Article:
By: Carl Sullivan
One of the biggest obstacles of selling newspaper Web site content is developing the technological infrastructure necessary to accept payments and subscriptions and control the use of content.
Two industry leaders that recently expanded their paid content offerings, the Financial Times of London and The New York Times, are both using eRights software from New York’s eMeta Corp. to power their paid content transactions.
The Financial Times is now launching new paid services on its Web site, FT.com, including several subscription levels that will offer varying degrees of access to content. Much of the site will remain free to all, but in-depth reports, archives, and other tools will only be offered to paying subscribers.
Because FT.com’s readers are scattered across Europe and the United States, the site needed a system that can handle various currencies. The site also wanted the ability to offer a wide variety of subscription packages depending on the customers’ existing relationships with the Financial Times. For the initial kickoff, FT.com is offering separate billing structures for professionals vs. students.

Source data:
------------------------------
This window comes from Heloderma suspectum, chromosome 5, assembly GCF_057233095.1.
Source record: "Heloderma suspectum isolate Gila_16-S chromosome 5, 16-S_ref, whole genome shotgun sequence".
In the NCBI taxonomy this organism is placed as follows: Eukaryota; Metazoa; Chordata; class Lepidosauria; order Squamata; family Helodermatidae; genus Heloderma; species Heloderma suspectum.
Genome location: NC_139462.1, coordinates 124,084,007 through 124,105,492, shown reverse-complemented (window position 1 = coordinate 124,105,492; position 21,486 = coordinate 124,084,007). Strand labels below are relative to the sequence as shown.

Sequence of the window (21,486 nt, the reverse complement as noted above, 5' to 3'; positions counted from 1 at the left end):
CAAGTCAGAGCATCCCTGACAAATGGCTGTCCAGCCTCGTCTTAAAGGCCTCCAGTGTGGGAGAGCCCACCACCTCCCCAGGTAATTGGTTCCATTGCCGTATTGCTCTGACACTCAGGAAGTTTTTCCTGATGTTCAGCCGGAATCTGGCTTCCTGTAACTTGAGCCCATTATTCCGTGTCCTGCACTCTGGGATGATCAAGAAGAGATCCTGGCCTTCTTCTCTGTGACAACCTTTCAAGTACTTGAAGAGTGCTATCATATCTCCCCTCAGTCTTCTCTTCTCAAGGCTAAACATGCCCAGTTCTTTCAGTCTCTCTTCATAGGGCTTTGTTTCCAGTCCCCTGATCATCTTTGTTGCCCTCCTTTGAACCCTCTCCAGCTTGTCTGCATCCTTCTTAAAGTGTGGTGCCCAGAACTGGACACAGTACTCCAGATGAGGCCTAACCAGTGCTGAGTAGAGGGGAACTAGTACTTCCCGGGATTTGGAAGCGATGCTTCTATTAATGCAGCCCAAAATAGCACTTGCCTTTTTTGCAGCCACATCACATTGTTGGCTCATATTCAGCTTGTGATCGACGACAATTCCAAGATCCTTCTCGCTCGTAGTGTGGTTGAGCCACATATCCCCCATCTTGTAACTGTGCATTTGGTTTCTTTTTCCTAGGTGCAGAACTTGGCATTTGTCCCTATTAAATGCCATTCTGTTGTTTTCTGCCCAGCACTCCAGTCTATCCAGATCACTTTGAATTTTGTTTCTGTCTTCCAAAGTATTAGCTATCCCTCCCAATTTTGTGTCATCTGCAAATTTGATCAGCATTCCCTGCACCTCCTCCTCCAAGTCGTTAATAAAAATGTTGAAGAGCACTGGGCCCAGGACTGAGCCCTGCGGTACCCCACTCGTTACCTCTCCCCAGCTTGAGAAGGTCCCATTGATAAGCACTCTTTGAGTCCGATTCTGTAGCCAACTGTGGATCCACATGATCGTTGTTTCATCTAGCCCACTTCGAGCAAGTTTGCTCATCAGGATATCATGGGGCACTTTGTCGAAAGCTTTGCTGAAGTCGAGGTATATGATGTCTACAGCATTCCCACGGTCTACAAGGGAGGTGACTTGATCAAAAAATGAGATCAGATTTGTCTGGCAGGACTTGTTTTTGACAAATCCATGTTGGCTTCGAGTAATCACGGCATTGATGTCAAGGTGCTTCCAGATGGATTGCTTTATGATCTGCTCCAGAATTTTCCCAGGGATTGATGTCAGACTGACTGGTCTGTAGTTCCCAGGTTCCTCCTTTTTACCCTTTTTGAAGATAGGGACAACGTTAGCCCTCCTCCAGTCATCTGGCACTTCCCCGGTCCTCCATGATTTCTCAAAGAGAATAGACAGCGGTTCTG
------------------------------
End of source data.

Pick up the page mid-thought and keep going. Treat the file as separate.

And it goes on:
In the future, the site may expand to offer more pricing options. “An individual could be a print subscriber or a registered user of a sister site, and thus be eligible for a different pricing model,” said Patrick Cook, managing director of eMeta’s London office.
“By allowing us to provide an assortment of premium content at multiple subscription levels, we can not only continue to satisfy the 2.7 million unique users we currently have, but also attract new users with a powerful blend of premium and free data,” said FT.com Chief Operating Officer Zach Leonard, in describing the eMeta software.
Cook added that the software is flexible enough to allow for quick changes in pricing models. So if a particular subscription package isn’t successful, a newspaper could try a new one fairly quickly.
eMeta founder and Chief Technology Officer Jonathan Lewin said he’s had discussions with several newspapers about selling niche content on their Web sites. He expects to sign several new newspaper clients in the United States this year.
The New York Times is using eMeta’s software for archives and its other paid features such as video and special article packages.
Other vendors that are working with publishers to handle content e-commerce include Clickshare Service Corp. of Williamstown, Mass., and Qpass of Seattle.